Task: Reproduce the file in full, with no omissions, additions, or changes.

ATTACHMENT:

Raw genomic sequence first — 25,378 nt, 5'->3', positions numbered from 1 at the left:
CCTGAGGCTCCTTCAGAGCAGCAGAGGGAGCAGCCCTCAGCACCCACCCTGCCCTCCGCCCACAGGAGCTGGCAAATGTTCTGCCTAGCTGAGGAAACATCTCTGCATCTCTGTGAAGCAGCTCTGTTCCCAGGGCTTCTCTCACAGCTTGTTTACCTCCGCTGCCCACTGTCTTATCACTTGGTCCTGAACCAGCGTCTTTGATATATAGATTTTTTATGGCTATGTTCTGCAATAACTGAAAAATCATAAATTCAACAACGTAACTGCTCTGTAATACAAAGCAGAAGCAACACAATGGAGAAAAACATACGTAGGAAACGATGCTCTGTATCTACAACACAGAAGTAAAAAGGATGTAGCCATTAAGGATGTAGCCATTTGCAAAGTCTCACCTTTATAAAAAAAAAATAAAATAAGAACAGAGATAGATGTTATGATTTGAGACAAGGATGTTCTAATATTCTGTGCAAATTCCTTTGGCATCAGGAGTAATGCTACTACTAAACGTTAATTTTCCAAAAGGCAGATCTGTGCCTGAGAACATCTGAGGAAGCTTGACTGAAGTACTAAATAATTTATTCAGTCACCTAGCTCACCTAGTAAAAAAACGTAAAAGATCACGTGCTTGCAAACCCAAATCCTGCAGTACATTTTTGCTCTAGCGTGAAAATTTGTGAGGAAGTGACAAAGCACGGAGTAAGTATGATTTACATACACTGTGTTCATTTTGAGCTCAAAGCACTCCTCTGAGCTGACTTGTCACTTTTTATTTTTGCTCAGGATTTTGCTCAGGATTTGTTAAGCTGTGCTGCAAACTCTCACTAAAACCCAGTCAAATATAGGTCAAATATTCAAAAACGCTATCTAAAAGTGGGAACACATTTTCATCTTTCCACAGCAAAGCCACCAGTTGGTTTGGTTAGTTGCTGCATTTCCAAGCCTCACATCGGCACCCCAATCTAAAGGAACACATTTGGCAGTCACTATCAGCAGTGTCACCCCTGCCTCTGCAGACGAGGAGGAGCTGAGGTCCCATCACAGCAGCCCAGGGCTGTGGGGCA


Raw genomic sequence first — 25,378 nt, 5'->3', positions numbered from 1 at the left:
CCTGAGGCTCCTTCAGAGCAGCAGAGGGAGCAGCCCTCAGCACCCACCCTGCCCTCCGCCCACAGGAGCTGGCAAATGTTCTGCCTAGCTGAGGAAACATCTCTGCATCTCTGTGAAGCAGCTCTGTTCCCAGGGCTTCTCTCACAGCTTGTTTACCTCCGCTGCCCACTGTCTTATCACTTGGTCCTGAACCAGCGTCTTTGATATATAGATTTTTTATGGCTATGTTCTGCAATAACTGAAAAATCATAAATTCAACAACGTAACTGCTCTGTAATACAAAGCAGAAGCAACACAATGGAGAAAAACATACGTAGGAAACGATGCTCTGTATCTACAACACAGAAGTAAAAAGGATGTAGCCATTAAGGATGTAGCCATTTGCAAAGTCTCACCTTTATAAAAAAAAAATAAAATAAGAACAGAGATAGATGTTATGATTTGAGACAAGGATGTTCTAATATTCTGTGCAAATTCCTTTGGCATCAGGAGTAATGCTACTACTAAACGTTAATTTTCCAAAAGGCAGATCTGTGCCTGAGAACATCTGAGGAAGCTTGACTGAAGTACTAAATAATTTATTCAGTCACCTAGCTCACCTAGTAAAAAAACGTAAAAGATCACGTGCTTGCAAACCCAAATCCTGCAGTACATTTTTGCTCTAGCGTGAAAATTTGTGAGGAAGTGACAAAGCACGGAGTAAGTATGATTTACATACACTGTGTTCATTTTGAGCTCAAAGCACTCCTCTGAGCTGACTTGTCACTTTTTATTTTTGCTCAGGATTTTGCTCAGGATTTGTTAAGCTGTGCTGCAAACTCTCACTAAAACCCAGTCAAATATAGGTCAAATATTCAAAAACGCTATCTAAAAGTGGGAACACATTTTCATCTTTCCACAGCAAAGCCACCAGTTGGTTTGGTTAGTTGCTGCATTTCCAAGCCTCACATCGGCACCCCAATCTAAAGGAACACATTTGGCAGTCACTATCAGCAGTGTCACCCCTGCCTCTGCAGACGAGGAGGAGCTGAGGTCCCATCACAGCAGCCCAGGGCTGTGGGGCA